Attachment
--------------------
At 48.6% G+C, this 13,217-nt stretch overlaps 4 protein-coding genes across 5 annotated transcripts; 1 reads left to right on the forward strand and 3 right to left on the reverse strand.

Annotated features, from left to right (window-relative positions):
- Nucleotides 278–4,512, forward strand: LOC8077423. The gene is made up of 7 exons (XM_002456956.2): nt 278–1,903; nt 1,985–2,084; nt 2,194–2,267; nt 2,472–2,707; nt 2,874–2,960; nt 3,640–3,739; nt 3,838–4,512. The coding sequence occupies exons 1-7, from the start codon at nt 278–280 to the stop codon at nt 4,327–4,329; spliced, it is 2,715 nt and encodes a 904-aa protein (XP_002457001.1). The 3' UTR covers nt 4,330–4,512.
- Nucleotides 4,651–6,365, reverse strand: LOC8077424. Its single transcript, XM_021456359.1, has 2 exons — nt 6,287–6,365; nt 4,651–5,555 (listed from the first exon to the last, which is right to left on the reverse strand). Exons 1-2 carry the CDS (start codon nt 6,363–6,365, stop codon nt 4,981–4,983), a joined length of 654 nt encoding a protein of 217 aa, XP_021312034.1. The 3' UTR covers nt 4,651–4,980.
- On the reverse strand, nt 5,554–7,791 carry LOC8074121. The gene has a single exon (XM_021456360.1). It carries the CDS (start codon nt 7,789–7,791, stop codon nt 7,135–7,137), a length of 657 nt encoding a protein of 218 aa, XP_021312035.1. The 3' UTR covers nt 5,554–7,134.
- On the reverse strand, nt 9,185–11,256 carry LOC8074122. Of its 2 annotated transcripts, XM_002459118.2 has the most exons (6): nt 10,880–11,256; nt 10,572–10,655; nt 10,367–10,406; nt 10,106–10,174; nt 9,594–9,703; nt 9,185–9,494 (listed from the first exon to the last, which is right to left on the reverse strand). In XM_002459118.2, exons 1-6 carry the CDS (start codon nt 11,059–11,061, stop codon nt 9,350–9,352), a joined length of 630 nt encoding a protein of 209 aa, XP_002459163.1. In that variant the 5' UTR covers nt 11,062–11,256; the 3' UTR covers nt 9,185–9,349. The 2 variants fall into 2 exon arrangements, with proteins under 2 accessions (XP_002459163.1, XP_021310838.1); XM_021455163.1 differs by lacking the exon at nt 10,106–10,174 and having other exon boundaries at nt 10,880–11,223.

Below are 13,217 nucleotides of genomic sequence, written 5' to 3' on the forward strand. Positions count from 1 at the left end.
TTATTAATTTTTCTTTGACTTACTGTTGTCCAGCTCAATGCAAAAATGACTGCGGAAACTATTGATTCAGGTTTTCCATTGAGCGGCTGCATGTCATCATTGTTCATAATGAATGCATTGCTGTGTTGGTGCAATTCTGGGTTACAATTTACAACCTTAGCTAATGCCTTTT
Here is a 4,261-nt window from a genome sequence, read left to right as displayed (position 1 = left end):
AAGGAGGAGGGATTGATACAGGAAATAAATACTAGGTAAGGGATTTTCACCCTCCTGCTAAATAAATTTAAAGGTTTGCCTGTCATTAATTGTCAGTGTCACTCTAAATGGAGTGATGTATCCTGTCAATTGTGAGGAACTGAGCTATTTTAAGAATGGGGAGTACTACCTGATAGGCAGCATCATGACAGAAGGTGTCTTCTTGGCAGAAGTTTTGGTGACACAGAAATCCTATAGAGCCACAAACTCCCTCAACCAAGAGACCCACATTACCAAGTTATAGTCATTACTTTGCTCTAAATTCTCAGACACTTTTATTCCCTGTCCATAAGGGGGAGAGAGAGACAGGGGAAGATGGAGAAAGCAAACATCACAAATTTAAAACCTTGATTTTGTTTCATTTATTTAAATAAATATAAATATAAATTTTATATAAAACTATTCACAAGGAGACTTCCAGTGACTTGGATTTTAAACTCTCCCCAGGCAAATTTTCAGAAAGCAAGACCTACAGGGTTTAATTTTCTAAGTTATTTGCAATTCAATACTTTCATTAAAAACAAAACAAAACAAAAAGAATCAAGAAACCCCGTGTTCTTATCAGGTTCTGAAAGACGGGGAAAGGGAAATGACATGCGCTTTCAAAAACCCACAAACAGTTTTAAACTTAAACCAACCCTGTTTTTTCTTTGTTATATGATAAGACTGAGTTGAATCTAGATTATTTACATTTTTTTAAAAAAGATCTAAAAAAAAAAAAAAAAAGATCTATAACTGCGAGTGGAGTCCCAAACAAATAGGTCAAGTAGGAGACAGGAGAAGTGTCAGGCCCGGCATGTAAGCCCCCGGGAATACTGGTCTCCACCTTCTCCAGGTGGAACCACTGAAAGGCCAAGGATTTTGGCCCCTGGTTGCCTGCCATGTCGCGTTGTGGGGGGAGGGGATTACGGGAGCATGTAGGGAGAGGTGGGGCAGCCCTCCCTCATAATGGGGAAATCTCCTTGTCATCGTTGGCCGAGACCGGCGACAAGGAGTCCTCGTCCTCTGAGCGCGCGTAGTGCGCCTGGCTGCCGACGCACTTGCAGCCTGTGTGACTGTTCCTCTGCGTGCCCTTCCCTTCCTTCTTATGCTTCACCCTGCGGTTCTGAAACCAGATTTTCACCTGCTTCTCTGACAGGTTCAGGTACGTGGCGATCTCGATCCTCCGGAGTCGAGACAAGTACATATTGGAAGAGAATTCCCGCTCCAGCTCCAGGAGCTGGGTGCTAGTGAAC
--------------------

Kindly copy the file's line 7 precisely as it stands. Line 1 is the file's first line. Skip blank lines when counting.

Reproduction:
Below are 13,217 nucleotides of genomic sequence, written 5' to 3' on the forward strand. Positions count from 1 at the left end.